The more tau accumulation in the brain, the greater the likelihood that neuroimaging will reveal similarly elevated levels of brain beta amyloid. However, the buildup of these proteins does not affect the cognitive status of patients with Parkinson’s disease, according to a PET-based study published online Dec. 11 in JAMA Neurology.
Senior author William Jagust, MD, of the University of California, Berkeley and colleagues examined the depositions of beta amyloid and tau in PET scans of 15 cognitively normal Parkinson’s patients and 14 with mild cognitive impairment, along with 49 healthy volunteers.
They found that depositions of tau and beta amyloid did not differ between the Parkinson’s patients who had mild cognitive impairment and their cognitively normal Parkinson’s peers.
They also found that the binding of the tau PET tracer 18F-AV-1451 in all the Parkinson’s patients was no different from that in the healthy controls who were negative for beta amyloid.
Further, beta-amyloid status in Parkinson’s patients was not related to cognitive status, and the proportion of patients with the disease who were beta amyloid-positive (21 percent) was comparable to that in healthy controls of similar age.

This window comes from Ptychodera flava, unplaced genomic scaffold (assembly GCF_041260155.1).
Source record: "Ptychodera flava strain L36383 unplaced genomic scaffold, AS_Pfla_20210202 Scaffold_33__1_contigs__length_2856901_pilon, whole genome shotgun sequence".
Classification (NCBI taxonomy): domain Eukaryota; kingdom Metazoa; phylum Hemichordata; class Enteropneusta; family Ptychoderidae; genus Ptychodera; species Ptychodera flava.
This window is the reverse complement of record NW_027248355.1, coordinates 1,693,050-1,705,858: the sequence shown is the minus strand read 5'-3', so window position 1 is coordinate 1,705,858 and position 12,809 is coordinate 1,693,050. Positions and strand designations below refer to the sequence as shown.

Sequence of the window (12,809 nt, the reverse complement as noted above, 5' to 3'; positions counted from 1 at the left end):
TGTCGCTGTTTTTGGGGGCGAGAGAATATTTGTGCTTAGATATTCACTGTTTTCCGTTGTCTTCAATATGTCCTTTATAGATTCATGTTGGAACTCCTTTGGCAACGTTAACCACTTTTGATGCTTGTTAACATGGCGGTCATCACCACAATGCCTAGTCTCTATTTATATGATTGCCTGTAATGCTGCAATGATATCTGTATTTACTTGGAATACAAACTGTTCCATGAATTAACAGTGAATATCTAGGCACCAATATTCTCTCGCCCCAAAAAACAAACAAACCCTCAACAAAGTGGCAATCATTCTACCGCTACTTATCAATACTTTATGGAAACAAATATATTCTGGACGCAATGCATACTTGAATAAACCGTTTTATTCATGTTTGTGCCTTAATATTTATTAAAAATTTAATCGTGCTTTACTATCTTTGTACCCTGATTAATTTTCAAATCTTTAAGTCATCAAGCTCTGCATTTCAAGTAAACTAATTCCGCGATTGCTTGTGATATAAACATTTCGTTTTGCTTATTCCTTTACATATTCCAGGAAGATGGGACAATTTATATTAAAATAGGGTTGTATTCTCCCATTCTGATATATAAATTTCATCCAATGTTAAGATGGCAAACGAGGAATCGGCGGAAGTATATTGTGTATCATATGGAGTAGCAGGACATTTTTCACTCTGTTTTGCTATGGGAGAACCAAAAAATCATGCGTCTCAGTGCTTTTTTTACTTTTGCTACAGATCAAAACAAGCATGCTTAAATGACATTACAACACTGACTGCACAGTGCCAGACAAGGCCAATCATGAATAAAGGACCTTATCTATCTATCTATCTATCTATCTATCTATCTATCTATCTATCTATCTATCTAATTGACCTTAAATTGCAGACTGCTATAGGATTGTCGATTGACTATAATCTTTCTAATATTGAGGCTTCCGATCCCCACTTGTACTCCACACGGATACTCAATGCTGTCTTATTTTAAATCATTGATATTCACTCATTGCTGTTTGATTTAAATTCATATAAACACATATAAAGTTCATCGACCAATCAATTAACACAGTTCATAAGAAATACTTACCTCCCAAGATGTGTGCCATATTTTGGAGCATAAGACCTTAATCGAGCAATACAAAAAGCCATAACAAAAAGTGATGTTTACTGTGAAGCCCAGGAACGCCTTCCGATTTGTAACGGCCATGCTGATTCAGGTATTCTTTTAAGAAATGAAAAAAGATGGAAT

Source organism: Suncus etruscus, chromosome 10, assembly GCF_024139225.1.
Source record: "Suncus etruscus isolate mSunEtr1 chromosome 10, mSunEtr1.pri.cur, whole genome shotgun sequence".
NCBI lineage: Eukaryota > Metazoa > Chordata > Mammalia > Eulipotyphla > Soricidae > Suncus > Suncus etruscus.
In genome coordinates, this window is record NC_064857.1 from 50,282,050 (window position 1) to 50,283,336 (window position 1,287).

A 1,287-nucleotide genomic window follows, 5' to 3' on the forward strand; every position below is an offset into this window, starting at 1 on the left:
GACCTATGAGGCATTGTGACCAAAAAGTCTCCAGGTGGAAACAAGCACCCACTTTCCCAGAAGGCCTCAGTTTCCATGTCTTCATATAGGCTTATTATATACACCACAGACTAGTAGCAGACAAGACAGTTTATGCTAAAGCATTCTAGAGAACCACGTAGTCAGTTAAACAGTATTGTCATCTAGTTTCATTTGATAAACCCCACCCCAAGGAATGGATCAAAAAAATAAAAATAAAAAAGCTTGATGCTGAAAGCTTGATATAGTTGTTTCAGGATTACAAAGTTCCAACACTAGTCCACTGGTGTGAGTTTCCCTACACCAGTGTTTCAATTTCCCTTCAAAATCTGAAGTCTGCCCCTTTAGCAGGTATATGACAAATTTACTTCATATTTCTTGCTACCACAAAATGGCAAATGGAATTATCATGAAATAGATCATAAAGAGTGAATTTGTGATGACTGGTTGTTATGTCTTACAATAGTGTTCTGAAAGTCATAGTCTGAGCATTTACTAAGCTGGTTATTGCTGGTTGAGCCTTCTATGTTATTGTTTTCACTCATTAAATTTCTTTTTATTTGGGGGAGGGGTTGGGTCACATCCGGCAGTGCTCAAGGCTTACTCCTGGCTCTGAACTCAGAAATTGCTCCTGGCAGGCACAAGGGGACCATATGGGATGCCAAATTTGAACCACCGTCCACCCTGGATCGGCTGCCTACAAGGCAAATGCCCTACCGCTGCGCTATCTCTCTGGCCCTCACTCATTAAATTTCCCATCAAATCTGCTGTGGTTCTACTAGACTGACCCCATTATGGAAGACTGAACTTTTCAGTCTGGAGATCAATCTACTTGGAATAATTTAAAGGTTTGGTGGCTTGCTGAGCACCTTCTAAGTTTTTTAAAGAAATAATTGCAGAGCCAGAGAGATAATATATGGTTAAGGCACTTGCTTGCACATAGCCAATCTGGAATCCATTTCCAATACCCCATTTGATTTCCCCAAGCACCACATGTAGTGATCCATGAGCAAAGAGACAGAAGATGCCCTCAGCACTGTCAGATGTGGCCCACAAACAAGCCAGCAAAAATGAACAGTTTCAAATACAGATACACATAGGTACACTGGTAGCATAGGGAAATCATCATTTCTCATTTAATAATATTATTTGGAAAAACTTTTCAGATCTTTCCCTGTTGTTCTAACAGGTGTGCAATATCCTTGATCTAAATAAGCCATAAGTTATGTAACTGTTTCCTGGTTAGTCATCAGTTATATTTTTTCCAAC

“To our knowledge, this is the first study to use PET scans to examine beta amyloid and tau in relationship to cognitive status in patients with Parkinson’s disease but not dementia, and the first finding that tau binding observed via PET scan is related to beta-amyloid status in patients with Parkinson’s disease without dementia,” the authors write in their discussion.
The JAMA Network has posted the PET study in full for free.
Also published online Dec. 11 in JAMA Neurology is a password-protected study showing that rigorous regular exercise can slow the progression of Parkinson’s disease. Northwestern University’s news office has posted a summary.